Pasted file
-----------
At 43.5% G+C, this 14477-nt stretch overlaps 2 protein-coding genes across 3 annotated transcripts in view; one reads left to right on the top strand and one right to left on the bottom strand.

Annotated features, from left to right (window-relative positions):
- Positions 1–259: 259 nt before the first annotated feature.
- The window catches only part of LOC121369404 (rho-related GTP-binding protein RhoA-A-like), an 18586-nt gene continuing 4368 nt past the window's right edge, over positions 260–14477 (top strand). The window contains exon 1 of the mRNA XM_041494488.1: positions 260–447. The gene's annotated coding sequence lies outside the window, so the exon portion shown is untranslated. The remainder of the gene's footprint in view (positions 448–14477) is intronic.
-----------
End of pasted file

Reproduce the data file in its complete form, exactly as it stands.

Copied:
At 43.5% G+C, this 14477-nt stretch overlaps 2 protein-coding genes across 3 annotated transcripts in view; one reads left to right on the top strand and one right to left on the bottom strand.

Annotated features, from left to right (window-relative positions):
- Positions 1–259: 259 nt before the first annotated feature.
- The window catches only part of LOC121369404 (rho-related GTP-binding protein RhoA-A-like), an 18586-nt gene continuing 4368 nt past the window's right edge, over positions 260–14477 (top strand). The window contains exon 1 of the mRNA XM_041494488.1: positions 260–447. The gene's annotated coding sequence lies outside the window, so the exon portion shown is untranslated. The remainder of the gene's footprint in view (positions 448–14477) is intronic.